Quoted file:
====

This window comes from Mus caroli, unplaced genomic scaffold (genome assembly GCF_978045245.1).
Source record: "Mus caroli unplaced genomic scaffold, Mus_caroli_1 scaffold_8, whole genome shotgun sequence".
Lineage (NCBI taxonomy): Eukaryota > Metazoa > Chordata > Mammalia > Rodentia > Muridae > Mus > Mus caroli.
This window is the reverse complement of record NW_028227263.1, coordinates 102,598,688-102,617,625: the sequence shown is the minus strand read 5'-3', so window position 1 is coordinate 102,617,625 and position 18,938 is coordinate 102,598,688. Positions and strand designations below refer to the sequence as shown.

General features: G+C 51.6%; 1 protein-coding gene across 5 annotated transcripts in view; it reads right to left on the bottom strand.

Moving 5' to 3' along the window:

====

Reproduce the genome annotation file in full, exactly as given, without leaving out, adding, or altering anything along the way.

This window comes from Mus caroli, unplaced genomic scaffold (genome assembly GCF_978045245.1).
Source record: "Mus caroli unplaced genomic scaffold, Mus_caroli_1 scaffold_8, whole genome shotgun sequence".
Lineage (NCBI taxonomy): Eukaryota > Metazoa > Chordata > Mammalia > Rodentia > Muridae > Mus > Mus caroli.
This window is the reverse complement of record NW_028227263.1, coordinates 102,598,688-102,617,625: the sequence shown is the minus strand read 5'-3', so window position 1 is coordinate 102,617,625 and position 18,938 is coordinate 102,598,688. Positions and strand designations below refer to the sequence as shown.

General features: G+C 51.6%; 1 protein-coding gene across 5 annotated transcripts in view; it reads right to left on the bottom strand.

Moving 5' to 3' along the window: